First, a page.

The worst disaster in the Sundarban mangrove, Bangladesh

As a result of a collision between a tanker and a cargo ship, more than 350,000 litres of oil spilled into the Sela river which is part of the Sundarban mangrove in Bangladesh. This is the worst man-made disaster the Sundarbans has ever faced. The area is considered home to the world’s most endangered species such as the masked finfoot, and the Irrawaddy, Gangetic and four other kinds of dolphins and the Bengal tiger, besides harbouring crustaceans, snakes, crocodiles and so on. Moreover, millions of local people rely on the Sundarbans. The clean-up operations are carried out without any protective gear and it’s very slow and the people need professional help.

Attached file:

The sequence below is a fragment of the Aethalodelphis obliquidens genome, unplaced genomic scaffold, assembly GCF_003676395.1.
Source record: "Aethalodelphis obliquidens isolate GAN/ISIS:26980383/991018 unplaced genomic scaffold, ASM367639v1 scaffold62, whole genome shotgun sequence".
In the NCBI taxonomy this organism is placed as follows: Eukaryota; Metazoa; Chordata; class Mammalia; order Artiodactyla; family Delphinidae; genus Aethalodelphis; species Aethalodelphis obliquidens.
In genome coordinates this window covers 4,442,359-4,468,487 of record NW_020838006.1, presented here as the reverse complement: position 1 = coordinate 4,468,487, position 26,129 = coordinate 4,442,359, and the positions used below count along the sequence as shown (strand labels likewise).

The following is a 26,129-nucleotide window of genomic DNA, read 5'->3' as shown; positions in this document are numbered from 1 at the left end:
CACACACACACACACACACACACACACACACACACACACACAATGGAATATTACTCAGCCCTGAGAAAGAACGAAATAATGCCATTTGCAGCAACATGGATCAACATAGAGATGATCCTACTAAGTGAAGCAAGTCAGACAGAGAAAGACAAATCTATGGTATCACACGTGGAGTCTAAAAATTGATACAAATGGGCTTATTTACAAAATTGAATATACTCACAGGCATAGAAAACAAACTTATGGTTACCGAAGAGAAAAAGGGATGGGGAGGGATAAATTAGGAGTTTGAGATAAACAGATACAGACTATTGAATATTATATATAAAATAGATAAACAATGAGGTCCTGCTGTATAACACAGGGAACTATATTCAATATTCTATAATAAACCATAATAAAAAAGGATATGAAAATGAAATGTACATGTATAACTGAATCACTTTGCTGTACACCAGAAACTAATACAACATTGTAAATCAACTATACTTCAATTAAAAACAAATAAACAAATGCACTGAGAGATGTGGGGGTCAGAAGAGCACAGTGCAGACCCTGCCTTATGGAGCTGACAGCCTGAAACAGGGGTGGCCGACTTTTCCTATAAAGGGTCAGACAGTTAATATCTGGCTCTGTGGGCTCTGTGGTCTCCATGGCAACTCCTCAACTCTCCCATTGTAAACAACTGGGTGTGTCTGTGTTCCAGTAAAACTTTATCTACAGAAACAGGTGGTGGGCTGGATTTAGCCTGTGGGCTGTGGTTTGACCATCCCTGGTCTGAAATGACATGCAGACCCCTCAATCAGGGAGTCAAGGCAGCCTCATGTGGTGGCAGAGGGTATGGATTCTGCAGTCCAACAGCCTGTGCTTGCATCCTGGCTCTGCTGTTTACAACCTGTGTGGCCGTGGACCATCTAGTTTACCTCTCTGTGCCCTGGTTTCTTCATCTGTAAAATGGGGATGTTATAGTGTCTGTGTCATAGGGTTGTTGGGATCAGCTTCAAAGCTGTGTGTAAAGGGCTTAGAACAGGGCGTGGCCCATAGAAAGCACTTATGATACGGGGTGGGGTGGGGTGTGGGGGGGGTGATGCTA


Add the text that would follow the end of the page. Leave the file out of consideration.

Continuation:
To find more, please click here (Linked to the BirdLife International webpage).

If you or somebody you know have the following expertise and would be willing to help, please contact Scott Perkin in the IUCN Asia Regional Office;

– advice on best practice methods for rescuing wildlife from oil spills
– experience addressing short and longer-term impacts of oils spills in mangrove protected areas

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